(Repeats earlier story for wider readership with no change to text. The opinions expressed here are those of the author, a columnist for Reuters.)
* GRAPHIC: LNG demand by region: reut.rs/2HgVgUd
By Clyde Russell
SINGAPORE, April 12 (Reuters) - Buyers of liquefied natural gas (LNG) have grown “fat and lazy” on expectations of a surplus of the super-chilled fuel and they now risk a shortage in the early years of the next decade.
There’s no surprise that this was the view of a LNG project developer, expressed at this week’s LNG Asia Pacific Congress, hosted in Singapore by IBC.
The perspective of buyers was somewhat different, with some recognising that prior forecasts of a large surplus were unlikely to materialise, given rising demand in several Asian countries that are new to the LNG market.
But the common theme among those building import terminals and associated infrastructure was that LNG producers should participate in developing markets, otherwise the anticipated surge in demand may not occur.
“They need to have skin in the game,” was how one developer of an import terminal put it. The conference was held under Chatham House rules, meaning information may be disseminated but cannot be attributed to individual participants.
There are at least 14 LNG import terminals being planned or developed in South and Southeast Asia, the region that, along with China, provides the bulk of the optimism for LNG demand in the next decade.
But the nature of these projects and the associated infrastructure may give some pause for thought to those who take the view that this is locked-in future demand that will eat up any LNG surplus.
Pakistan has plans to build new import capacity of 9 million tonnes per annum, double its current capacity, but this will be developed largely by private operators.
The market for new LNG in Pakistan is also dependent on associated infrastructure, such as building residential connections in new housing estates, and ensuring that power plants are built to replace inefficient and increasingly costly oil-fired generators.
In India, additional LNG is mainly targeted at industrial and residential users, as well as the fertilizer industry, and again, installing the associated infrastructure to distribute the re-gasified LNG becomes the key.
With governments across South and Southeast Asia finding it increasingly beyond their budgets to fund all the required infrastructure, it will fall to the private sector to stump up the money.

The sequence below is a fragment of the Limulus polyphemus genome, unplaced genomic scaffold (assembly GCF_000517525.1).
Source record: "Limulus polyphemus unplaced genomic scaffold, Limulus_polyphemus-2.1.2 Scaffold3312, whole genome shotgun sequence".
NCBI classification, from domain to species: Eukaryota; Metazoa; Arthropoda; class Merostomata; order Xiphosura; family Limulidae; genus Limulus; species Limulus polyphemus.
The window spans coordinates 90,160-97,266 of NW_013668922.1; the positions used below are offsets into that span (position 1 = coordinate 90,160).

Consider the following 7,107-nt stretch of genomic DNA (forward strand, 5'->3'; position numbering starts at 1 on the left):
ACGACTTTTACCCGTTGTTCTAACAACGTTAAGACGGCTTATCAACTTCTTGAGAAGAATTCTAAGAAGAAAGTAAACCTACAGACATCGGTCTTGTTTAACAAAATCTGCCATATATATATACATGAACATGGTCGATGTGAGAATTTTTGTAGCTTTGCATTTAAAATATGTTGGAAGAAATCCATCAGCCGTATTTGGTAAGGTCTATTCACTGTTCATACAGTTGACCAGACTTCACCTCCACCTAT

Even China, which boosted LNG demand by 46 percent last year, will rely on smaller companies to boost demand in coming years, with most of the planned import capacity being developed by operators outside the state-owned majors.
LNG importers want producers to help, and even develop retail brands, much as international oil companies built up distribution and retail networks for products such as gasoline and diesel.
While there is interest among LNG producers and trading houses to help develop import facilities in emerging Asian buyers, the interest often stops at the terminal, and developing the actual end-user infrastructure is left to domestic operators.
This raises the possibility of stranded assets being developed, whereby import facilities, mainly floating storage and re-gasification units (FSRUs) are built and deployed, but the ability to distribute the natural gas is lacking, even if the demand is present.
On the other side of the coin, there is the emerging risk that LNG supply may be insufficient by the middle of the next decade, largely because buyers have been on strike.
The doubling of LNG capacity in the period from 2015 to 2020, created by a wave of new projects mainly in Australia and the United States, led to a sea-change in buyer behaviour.
No longer were Asia’s LNG consumers willing to enter into long-term, oil-linked and destination restricted contracts.
Instead, they wanted short-term or even spot deals, with prices linked to natural gas benchmarks such as the U.S. Henry Hub.
The long-term contracts that were a feature of the market helped underpin the financing needed to develop new capacity, and the shift in the market was understandably accompanied by a sharp drop in final investment decisions for new ventures.
LNG buyers have for the past few years been comfortable with the then-prevailing view of a supply surplus, but now risk a rush for deals just like patrons at a pub jostle at the bar as last drinks are called.
The most likely way to resolve the differences in perspective between buyers and sellers is for LNG producers to accept that they may have to partner more with their customers, while accepting shorter-term, flexible and smaller contracts.
Buyers will have to realise that they no longer hold the whip hand, and will have to start committing to deals to boost supply in their own interests.
And financiers, such as banks and development agencies, also have to adjust their thinking as the old world of a few major buyers committing to multi-year deals in order to underpin a new LNG plant is now gone.
Instead, the new order is likely to be projects will sign up numerous customers to shorter deals for lower volumes.
Editing by Christian Schmollinger